Many of those same notables, including Bloomberg and Brooklyn Borough President Marty Markowitz, were also present in March two years ago at the groundbreaking for the Barclays Center. As the politicians smiled for the cameras and stuck their ceremonial shovels into the ground, a group of hundreds of residents gathered just outside the construction site to voice their displeasure with the arena. Despite police pressure to evacuate the site, the protesters were loud enough to be heard at the press conference that followed the groundbreaking – a fact that forced Markowitz to dismissively laugh off the protestors as “Knicks fans” displeased that a new New York basketball team was in town.

The groundbreaking protest was the swan song of a nearly decade-long social movement composed of residents who were negatively impacted by the construction of the Barclays Center. Their story is captured in an excellent documentary called Battle for Brooklyn that, in a very timely coincidence, I saw screened yesterday at University of Toronto. Here is the trailer for the film:

The film follows the development of the movement, which fights against the efforts of billionaire and former Nets owner Bruce Ratner to seize a sizeable chunk of land to build the future Barclays Center and a series of commercial and residential buildings – collectively called the Atlantic Yards Project. In order to accomplish this feat, Ratner needed the assistance of the State of New York to seize the land from the private owners who resided and worked there. To do so the State of New York invoked the law of eminent domain, which allows the state to seize private land in order to build public goods (e.g. a highway, a park, etc.). In this instance, the State of New York, with no input from local elected officials, ruled that seizing the privately owned land and transferring it to Ratner was in the public interest because the Atlantic Yards project would bring economic development to the area.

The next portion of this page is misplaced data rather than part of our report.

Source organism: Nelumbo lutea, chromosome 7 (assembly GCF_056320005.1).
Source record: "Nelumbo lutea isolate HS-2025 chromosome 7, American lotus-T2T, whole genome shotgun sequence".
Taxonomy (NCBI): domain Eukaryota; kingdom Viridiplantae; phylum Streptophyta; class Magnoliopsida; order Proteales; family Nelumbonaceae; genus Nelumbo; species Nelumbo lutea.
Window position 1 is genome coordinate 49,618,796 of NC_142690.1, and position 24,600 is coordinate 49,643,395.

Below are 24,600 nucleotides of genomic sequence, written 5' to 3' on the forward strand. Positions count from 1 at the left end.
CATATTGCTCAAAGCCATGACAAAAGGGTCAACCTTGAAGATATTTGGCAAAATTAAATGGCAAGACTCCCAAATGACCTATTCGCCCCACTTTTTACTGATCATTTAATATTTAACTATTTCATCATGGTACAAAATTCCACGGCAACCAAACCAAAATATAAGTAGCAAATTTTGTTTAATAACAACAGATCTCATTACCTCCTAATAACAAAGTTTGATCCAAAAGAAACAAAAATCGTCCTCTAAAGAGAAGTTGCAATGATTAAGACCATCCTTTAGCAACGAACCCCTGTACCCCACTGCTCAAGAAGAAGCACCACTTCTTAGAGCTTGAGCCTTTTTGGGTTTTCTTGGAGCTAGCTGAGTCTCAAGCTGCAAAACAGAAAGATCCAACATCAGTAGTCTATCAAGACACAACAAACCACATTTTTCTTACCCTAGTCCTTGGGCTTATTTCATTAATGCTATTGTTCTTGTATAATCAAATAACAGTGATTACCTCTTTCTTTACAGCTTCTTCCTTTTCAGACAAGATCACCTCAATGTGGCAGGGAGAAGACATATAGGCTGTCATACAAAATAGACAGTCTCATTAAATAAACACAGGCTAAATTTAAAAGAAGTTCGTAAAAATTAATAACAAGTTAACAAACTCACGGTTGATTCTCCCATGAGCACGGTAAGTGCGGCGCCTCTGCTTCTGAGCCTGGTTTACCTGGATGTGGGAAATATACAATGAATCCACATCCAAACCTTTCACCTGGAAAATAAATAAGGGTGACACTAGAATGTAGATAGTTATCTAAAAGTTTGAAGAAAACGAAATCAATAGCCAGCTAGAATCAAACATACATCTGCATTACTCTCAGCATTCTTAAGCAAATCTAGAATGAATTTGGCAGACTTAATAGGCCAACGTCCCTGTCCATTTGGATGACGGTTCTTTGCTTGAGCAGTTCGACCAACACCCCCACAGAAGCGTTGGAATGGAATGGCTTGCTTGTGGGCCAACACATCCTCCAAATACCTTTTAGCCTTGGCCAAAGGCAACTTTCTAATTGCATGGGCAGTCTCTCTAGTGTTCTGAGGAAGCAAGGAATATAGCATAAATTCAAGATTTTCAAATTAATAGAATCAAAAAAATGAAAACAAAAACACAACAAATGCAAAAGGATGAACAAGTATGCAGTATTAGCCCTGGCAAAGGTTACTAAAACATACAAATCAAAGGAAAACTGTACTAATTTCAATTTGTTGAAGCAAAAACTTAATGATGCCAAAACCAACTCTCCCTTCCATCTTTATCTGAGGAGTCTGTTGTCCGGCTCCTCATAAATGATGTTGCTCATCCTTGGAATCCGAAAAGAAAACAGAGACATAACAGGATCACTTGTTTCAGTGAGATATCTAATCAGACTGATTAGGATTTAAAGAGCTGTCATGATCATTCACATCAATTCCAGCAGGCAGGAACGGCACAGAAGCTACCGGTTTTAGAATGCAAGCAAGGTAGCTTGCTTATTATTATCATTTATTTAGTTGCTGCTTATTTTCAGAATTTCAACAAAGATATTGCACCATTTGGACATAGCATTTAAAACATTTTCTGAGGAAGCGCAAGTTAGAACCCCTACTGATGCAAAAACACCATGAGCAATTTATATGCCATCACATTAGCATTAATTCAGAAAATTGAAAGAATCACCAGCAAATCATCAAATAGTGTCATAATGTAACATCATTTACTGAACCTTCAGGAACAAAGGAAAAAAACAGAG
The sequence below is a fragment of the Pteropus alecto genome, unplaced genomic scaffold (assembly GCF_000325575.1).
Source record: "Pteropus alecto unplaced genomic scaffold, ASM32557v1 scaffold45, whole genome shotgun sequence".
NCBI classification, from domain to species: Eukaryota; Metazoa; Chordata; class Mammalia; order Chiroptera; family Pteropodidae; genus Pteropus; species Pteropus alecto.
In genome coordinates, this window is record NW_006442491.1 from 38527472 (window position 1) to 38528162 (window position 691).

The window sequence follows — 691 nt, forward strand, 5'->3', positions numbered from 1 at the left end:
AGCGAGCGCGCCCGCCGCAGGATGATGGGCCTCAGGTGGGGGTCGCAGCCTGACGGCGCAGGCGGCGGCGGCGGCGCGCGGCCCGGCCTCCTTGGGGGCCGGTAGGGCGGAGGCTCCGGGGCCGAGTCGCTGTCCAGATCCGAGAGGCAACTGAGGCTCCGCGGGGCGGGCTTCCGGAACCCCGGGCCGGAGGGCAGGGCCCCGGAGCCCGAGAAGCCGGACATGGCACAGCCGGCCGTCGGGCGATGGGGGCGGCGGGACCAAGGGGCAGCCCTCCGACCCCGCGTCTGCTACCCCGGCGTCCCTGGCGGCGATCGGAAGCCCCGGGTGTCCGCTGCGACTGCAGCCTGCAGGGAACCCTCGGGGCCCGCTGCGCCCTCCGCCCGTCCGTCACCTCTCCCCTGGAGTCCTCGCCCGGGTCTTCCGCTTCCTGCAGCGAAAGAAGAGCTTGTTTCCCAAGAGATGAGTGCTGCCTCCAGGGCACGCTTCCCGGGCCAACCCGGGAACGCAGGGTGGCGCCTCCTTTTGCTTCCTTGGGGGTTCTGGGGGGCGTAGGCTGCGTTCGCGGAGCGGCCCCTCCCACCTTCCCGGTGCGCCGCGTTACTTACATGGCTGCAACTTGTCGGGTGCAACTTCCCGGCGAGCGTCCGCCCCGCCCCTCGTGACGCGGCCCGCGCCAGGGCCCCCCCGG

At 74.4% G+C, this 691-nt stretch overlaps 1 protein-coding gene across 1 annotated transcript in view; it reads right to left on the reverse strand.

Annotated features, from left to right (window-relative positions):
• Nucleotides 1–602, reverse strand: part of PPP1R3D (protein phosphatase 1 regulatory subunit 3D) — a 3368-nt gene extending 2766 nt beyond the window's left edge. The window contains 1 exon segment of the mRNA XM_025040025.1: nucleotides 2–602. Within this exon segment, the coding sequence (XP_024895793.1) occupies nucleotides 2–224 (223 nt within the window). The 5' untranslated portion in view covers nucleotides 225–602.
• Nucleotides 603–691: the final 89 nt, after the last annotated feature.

It didn’t quite work out that way.

While the Barclays Center is now open, Battle for Brooklyn documents how little of the other aspects of the Atlantic Yards project have moved forward. Ratner earned the cooperation of politicians and the support of many members of the public because he promised that prosperity would follow in the wake of this project. The film notes that of the 15,000 jobs promised as a result of the project, only a few hundred have materialized (and even fewer have been given to local residents). Meanwhile much of the Atlantic Yards land still lies dormant or is covered in parking lots.

Malcolm Gladwell wrote an excellent piece on Grantland a year ago about the politics behind the Atlantic Yards project and the way in which basketball was used as a smoke screen for what is otherwise a massive real estate deal:

Bruce Ratner’s original plan for the Atlantic Yards site called for 16 separate commercial and residential towers and a basketball arena, all designed by the superstar architect Frank Gehry. The development would be home to roughly 15,000 people, cost in excess of $4 billion, total more than eight million square feet, and make his company — by some calculations — as much as $1 billion in profit. To put that in perspective, the original Rockefeller Center — one of the grandest urban developments in American history — was seven million square feet. Ratner wanted to out-Rockefeller the Rockefellers.